While the 2012 Buffalo Bills season was a major disappointment, there were various players that stepped up and performed above and beyond the expectations set for them at the beginning of the season.
While much attention was paid to the big-name players such as Mario Williams, Stevie Johnson, and Jairus Byrd, there were several pieces of the team that received very little publicity throughout the year.
These players were the unsung heroes of the team, so get to know them, and pay attention to their play in the 2013 season!
Scott Chandler was acquired as a waiver wire pick up in 2010, and established himself as a full-time starter in 2011. He carried that success into 2012 and had arguably the best season by a tight end in Buffalo Bills' history, catching 43 passes for 571 yards and finding the end zone six times.
Chandler was a threat down the seams, as his 4.78 40-yard dash speed was too much for linebackers to keep up with, and his 6'7" frame was too tall for defensive backs to cover.
He moved the chains 36 times, converting a first down on 83.7 percent of his catches, the highest rate in the National Football League by qualifying tight ends. Chandler tore his ACL in a Week 17 game against the Miami Dolphins, and the timetable for his return isn't clear. If he misses significant time, he will be a tough player to replace.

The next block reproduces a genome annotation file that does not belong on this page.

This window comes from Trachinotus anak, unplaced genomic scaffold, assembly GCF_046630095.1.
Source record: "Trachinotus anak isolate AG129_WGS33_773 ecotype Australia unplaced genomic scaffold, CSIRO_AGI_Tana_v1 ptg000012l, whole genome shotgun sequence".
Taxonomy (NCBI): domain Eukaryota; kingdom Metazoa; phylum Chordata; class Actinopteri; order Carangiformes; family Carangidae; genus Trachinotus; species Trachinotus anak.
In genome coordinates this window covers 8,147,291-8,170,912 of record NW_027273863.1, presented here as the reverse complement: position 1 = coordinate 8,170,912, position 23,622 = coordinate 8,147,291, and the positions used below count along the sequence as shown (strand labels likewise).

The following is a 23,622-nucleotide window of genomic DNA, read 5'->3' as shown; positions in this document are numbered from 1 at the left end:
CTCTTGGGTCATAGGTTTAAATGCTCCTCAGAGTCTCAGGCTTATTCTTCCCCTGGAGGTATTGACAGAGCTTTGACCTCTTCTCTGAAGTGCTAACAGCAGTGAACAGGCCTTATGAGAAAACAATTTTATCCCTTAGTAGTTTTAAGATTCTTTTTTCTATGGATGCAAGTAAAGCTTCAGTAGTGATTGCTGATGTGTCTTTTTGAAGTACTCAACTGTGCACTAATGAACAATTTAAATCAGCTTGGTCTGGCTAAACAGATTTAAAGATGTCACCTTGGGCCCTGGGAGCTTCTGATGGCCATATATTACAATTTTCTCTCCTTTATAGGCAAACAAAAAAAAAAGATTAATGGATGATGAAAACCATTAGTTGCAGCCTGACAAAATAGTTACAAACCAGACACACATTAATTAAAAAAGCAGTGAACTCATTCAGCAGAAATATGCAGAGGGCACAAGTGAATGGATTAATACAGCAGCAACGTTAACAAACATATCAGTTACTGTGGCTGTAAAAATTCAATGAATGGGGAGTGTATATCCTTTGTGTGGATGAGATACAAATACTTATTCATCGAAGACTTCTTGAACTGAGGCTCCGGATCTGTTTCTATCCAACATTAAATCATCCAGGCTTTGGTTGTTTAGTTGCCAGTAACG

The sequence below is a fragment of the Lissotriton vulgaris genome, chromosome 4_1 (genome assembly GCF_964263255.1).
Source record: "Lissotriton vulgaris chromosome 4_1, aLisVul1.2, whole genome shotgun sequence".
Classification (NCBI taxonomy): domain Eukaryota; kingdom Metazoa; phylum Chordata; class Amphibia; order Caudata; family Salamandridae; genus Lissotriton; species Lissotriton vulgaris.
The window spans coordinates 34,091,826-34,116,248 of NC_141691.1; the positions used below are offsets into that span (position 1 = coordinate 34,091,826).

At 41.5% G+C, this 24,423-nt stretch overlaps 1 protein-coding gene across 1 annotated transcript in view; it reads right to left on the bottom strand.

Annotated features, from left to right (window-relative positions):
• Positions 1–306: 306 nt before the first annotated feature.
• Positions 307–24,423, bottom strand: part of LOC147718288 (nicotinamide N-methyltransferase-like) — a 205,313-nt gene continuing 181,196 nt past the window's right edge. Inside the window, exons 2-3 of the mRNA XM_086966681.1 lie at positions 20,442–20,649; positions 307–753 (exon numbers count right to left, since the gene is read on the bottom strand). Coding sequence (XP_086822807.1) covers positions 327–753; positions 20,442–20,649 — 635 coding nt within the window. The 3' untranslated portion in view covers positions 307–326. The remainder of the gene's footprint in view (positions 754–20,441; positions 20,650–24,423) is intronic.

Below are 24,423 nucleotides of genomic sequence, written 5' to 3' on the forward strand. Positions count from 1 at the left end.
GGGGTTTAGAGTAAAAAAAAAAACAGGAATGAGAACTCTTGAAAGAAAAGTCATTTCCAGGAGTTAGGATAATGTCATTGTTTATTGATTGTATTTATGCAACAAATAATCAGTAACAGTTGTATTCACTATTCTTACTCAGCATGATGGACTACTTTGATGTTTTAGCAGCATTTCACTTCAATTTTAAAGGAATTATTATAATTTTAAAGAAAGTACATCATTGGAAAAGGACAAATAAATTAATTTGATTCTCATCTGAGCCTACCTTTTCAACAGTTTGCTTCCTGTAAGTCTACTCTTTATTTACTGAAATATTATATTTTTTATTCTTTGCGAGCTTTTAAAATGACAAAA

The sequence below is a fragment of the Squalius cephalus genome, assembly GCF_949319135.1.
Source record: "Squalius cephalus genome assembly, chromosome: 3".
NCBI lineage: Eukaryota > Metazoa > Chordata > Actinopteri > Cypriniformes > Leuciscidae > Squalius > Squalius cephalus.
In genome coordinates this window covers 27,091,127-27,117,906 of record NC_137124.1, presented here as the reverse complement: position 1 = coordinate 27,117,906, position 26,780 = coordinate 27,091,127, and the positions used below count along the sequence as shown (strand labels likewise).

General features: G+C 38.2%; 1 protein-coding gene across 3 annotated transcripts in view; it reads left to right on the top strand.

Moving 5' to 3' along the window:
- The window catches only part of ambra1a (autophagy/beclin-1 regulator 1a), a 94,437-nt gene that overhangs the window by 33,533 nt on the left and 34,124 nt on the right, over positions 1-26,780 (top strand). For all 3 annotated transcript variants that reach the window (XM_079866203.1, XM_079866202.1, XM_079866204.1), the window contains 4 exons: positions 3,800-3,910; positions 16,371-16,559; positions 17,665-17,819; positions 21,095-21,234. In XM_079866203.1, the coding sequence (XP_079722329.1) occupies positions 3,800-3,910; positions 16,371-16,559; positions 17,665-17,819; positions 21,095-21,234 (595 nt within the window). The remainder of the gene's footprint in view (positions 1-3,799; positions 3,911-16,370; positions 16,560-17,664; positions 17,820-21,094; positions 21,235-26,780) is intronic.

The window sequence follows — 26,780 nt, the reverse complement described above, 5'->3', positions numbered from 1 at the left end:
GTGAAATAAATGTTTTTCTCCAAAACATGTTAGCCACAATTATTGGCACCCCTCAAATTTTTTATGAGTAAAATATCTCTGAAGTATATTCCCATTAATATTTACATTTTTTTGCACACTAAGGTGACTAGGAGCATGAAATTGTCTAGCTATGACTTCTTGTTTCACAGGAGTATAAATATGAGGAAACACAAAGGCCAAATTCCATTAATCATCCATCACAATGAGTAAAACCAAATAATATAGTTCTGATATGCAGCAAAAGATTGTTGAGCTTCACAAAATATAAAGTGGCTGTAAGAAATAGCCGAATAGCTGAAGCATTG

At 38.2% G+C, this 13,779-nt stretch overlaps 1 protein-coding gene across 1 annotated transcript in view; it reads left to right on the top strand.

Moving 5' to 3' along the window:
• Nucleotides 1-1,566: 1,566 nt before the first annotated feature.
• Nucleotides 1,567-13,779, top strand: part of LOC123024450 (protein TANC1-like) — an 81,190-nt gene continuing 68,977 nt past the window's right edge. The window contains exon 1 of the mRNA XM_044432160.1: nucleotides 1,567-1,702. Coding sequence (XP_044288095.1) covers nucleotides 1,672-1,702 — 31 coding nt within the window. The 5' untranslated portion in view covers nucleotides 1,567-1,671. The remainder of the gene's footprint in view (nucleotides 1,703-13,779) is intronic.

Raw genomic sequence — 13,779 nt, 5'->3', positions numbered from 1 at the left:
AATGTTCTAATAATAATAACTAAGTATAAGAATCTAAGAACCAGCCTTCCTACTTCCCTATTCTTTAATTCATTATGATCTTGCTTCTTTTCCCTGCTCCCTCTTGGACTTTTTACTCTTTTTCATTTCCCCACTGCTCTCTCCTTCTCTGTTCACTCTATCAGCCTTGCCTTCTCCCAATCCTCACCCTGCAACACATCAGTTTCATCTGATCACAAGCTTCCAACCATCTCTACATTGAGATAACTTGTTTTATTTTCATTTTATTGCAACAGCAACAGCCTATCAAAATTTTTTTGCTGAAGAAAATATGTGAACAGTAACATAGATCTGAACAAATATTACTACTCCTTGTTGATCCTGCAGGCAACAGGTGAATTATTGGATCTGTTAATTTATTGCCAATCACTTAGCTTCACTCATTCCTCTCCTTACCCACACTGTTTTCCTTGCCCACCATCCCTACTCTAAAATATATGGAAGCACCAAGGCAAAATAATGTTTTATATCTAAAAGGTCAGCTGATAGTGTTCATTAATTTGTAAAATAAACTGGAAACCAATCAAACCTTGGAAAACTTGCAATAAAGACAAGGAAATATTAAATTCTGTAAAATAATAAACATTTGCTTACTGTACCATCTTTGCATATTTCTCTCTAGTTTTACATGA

The Buffalo Bills used their No. 41 overall pick in the second round of the 2012 NFL Draft to select offensive lineman Cordy Glenn out of Georgia. Many pundits projected Glenn as a guard in the National Football League, worrying that his massive 6'6" 345 pound frame would be too much to carry as a left tackle.
However, the Bills saw potential in Glenn, who started 18 of his 50 games at Georgia as a left tackle, and made him the starter at the position on opening day. Glenn performed admirably throughout the year, displaying excellent footwork, especially considering his size. He flashed potential throughout the year and the team is confident in his future at the position.
Glenn allowed just six sacks throughout the year, and ranked 16th in pressures allowed, surrendering 32. These are impressive totals for a player that wasn't expected to play the position, and he should only improve in coming years.
Rookie strong-side linebacker Nigel Bradham made his presence known on special teams very early in the year, but saw increased playing time on defense as the season wore on. One of the more athletic linebackers on the roster, Bradham recorded 57 tackles, despite playing just 402 defensive snaps.
Bradham was a force at linebacker, forcing 19 stops against the run, a stat constituting a "loss" for the offense, according to ProFootballFocus. He added another nine tackles on special teams as well.
Bradham was the 10th most efficient tackler among outside linebackers in the National Football League against the run, attempting 20 tackles per miss. Bradham clearly secured his role as a starter going into next season, and should only see improvement in his sophomore campaign.